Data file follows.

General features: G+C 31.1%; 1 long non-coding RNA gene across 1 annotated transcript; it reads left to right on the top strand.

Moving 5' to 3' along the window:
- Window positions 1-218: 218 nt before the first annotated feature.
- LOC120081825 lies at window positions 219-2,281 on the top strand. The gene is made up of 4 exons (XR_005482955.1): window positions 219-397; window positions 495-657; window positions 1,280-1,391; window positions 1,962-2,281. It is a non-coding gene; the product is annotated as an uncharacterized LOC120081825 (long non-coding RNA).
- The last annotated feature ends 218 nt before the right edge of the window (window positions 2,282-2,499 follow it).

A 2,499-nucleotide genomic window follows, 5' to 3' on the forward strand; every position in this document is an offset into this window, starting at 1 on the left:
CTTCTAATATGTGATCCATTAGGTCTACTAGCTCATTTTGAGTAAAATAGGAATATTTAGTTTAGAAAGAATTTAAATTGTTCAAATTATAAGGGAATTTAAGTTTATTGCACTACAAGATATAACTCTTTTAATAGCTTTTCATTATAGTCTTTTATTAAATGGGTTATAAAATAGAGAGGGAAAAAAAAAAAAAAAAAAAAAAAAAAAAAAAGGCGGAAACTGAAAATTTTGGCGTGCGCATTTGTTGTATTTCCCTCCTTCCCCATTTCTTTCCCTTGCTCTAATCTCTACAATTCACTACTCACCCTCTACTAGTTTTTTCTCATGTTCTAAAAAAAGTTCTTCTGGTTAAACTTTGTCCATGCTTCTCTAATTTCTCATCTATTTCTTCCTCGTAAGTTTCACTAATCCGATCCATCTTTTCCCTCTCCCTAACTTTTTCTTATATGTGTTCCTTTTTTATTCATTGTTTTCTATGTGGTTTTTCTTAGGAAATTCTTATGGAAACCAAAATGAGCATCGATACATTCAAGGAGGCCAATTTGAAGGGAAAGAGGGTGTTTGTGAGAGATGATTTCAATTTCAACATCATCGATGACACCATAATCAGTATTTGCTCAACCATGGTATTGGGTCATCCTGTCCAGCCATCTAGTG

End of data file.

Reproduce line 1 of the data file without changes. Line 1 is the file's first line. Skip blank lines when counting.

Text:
General features: G+C 31.1%; 1 long non-coding RNA gene across 1 annotated transcript; it reads left to right on the top strand.